August 2011 E-newsletter
If anyone knows how much school districts would value a way to manage their growing wired and wireless networks from a single interface, it's Philip Fiore. As a technology resource for most of Pennsylvania's school districts, Fiore is on the front lines of networking in the state's K–12 schools.
Fiore, assistant director of management information systems for Carbon Lehigh Intermediate Unit 21 in Schnecksville, Pa., officially manages the technology needs for 16 school districts in Carbon and Lehigh counties. He also counts among the organization's clients the many districts across the commonwealth that don't have their own tech staffs or need specialized expertise in wired or wireless networking and security.
Although some school districts are more advanced than others in terms of implementing converged wired and wireless solutions, all districts are becoming more wirelessly enabled, making the need for these solutions more pressing.
In the Carbon and Lehigh districts alone, Fiore's department has installed wireless access points from Brocade, Cisco Systems and Aruba Networks to complement the schools' wired networking infrastructures. Last winter, it deployed Aruba's Mobile Virtual Enterprise (MOVE), a network access solution that combines the management of wired and wireless networks. With MOVE, the department is able to manage the schools' Cisco, Brocade and Aruba access points and switches remotely, creating multiple efficiencies.
“Instead of visiting every access point we have in the ceiling, we can create one installation, hit â€˜send,' and it reconfigures hundreds of access points in a matter of seconds,” Fiore says. “It saves us a ton of time and a lot of manpower.”
The converged network management tool also gives Fiore and his staff significantly more flexibility. If his group has to create a public Wi-Fi network specifically for an upcoming conference, for example, “we can do it in a matter of seconds, where in the past it would involve someone running the cable, plugging in an access point, and reconfiguring access points for the conference.”
The availability of converged network tools like Aruba's MOVE, Cisco's Prime Network Control System, Enterasys' Network Management Suite and HP's FlexNetwork is part of a growing trend toward convergence and consolidation in all areas of IT.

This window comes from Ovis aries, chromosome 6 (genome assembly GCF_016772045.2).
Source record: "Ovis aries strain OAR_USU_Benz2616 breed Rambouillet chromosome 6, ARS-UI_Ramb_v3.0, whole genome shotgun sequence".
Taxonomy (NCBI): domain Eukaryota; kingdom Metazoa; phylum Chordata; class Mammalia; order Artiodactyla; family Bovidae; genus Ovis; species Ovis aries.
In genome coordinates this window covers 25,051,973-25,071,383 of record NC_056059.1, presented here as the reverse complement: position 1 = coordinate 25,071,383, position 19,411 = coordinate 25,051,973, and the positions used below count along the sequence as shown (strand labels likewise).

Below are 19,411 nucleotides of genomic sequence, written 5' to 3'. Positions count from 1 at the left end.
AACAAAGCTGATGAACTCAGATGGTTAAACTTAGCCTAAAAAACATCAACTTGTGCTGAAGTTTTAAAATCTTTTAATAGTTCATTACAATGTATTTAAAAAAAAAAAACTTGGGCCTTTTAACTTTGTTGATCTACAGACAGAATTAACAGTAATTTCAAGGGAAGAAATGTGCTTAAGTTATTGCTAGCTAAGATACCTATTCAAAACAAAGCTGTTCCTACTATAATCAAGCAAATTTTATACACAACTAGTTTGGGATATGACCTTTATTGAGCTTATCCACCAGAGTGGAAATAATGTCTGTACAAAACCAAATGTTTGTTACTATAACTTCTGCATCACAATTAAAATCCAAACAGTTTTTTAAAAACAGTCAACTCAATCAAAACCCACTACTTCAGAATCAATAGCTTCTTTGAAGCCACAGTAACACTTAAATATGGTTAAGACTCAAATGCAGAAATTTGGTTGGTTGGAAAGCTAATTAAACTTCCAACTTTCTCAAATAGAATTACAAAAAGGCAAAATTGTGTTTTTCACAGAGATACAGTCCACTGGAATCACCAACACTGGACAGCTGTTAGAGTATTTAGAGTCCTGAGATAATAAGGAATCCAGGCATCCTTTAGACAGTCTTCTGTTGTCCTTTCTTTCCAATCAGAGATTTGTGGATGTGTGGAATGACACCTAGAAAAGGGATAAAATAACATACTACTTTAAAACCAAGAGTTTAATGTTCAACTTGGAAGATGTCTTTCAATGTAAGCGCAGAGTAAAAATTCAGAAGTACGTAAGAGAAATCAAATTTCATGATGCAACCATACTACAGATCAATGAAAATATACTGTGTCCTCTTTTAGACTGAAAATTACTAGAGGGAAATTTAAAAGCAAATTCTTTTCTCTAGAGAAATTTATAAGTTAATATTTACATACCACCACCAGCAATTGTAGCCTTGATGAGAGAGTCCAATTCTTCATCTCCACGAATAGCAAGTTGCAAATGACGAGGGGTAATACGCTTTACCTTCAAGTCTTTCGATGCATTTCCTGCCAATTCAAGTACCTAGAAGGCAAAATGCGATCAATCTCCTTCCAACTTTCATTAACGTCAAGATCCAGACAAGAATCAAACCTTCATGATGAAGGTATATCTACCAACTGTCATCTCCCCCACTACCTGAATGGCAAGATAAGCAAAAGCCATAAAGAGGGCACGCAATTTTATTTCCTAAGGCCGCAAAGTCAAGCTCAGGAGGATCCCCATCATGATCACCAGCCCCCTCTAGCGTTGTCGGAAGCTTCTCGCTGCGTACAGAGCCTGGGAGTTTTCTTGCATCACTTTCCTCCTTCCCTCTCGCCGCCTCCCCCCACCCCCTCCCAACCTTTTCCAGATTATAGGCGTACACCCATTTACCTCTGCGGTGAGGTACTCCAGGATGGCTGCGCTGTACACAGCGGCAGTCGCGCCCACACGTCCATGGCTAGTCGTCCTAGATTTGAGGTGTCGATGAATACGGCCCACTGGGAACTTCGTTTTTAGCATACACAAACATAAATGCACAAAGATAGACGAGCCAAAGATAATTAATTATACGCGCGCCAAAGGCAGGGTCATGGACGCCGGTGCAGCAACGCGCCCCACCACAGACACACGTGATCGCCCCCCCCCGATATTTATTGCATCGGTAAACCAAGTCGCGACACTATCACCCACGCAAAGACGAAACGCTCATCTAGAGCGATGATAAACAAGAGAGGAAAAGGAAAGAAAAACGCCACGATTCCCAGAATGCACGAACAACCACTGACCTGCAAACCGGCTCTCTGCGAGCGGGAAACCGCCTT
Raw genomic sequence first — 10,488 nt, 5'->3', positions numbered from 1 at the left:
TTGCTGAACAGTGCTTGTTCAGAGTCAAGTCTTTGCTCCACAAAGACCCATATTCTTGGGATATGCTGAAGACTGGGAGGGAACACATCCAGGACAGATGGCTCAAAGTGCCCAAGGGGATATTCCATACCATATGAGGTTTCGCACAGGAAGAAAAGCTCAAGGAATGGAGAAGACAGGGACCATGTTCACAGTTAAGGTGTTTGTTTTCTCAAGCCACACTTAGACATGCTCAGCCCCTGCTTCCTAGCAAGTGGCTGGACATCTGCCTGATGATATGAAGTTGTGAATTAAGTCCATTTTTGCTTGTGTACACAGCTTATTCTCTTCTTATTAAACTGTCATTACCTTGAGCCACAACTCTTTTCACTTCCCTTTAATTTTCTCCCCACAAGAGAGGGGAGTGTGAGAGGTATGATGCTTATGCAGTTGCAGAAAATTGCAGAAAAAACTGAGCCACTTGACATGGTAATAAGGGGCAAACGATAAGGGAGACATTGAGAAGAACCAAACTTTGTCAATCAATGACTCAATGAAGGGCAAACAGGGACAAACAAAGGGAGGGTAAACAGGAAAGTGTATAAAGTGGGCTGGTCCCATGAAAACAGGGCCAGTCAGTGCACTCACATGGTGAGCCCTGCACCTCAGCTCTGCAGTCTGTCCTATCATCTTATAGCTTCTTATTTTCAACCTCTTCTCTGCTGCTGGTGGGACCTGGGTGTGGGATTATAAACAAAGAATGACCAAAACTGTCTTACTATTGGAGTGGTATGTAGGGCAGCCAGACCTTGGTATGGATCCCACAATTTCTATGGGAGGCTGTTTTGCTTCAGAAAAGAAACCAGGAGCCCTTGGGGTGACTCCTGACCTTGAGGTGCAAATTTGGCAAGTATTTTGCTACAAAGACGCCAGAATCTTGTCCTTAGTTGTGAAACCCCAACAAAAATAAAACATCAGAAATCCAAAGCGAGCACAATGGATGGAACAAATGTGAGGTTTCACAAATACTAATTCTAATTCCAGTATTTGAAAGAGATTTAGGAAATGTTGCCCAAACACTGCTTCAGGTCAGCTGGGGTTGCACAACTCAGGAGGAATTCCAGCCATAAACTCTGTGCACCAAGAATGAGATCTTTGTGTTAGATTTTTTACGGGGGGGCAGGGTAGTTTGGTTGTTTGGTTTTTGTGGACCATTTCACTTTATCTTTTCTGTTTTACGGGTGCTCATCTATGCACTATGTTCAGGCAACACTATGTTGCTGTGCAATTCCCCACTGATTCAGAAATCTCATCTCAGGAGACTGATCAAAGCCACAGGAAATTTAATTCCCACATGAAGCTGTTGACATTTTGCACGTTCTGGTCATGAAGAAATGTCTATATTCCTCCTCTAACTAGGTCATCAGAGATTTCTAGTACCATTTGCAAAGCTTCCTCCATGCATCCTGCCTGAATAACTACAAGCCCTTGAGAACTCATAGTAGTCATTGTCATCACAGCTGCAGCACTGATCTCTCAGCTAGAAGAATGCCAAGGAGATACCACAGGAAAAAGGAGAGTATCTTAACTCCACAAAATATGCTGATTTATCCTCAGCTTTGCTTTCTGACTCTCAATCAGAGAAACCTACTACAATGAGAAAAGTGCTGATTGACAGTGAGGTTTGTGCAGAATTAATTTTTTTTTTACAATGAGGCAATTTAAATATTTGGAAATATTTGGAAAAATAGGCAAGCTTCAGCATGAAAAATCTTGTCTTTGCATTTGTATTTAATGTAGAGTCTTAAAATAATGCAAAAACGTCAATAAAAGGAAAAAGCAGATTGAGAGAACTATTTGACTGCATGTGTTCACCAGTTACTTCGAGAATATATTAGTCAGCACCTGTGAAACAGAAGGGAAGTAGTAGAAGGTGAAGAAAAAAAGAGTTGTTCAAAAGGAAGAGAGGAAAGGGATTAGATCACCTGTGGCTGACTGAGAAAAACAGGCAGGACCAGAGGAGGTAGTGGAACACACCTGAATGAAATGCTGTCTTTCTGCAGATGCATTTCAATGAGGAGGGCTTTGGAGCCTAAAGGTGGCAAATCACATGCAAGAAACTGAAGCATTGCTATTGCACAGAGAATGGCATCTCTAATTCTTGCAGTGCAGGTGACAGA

“We're seeing convergence in virtualization, storage and other areas of technology, and it also makes sense in network management,” says Frank Berry, CEO and senior analyst of IT Brand Pulse in Rancho Santa Margarita, Calif. “For network management, the benefits are obvious: It improves manageability and security while giving IT staff the tools they need to see what's happening to their traffic, from one end of the network to the other.”
Estimated maximum savings from operating an integrated access architecture compared with a legacy architecture
SOURCE: “The Aruba Mobile Virtual Enterprise: The Next-Generation Network Access Architecture for the Post-Laptop Era,” Aruba Networks, February 2011
For St. Mary's Academy, a small independent school in Englewood, Colo., implementing a converged network tool is on the “to do” list of the school's small IT staff. Director of Information Technology Curtis Johnson inherited a school equipped with an aging network and static IP addresses. But slowly over the past five years, he has transformed it into a state-of-the-art wired and wireless network that will be managed jointly by next year.
The first step Johnson took, about four years ago, was to design and implement a Brocade-based wired network with fiber links connecting all five buildings on the 24-acre campus. A year after that, he installed an Aruba wireless network that currently has about 30 access points. Today, he is managing the wired network with open-source tools and the wireless network with Aruba tools, but hopes to switch to Aruba's MOVE converged network tool sometime during the next school year.
“We only have a staff of two in our IT department, so the efficiencies we would gain by managing both networks through one interface would be well worth it,” he says.
Johnson is also looking forward to simplified management in the form of more comprehensive reporting on utilization and trouble spots, and says he will use the time generated by moving to a more efficient tool, improving the network even further.
Tips for Making Converged Network Management Work
- Configure the converged network management tool to meet users' needs as well the requirements of the existing infrastructure.
- Establish quality of service metrics from the beginning; measure such things as network quality and performance; delay, jitter, echo and packet loss; burst and gap metrics.
- Maintain enough capacity to handle the converged network now and for the next one to two years. The system should be scalable so that it can grow with the infrastructure.
- Determine what level of security risk is acceptable to both the network and its users, and balance that with other parameters, such as speed.
- Acquire in-house expertise to manage the converged network, and don't skimp on training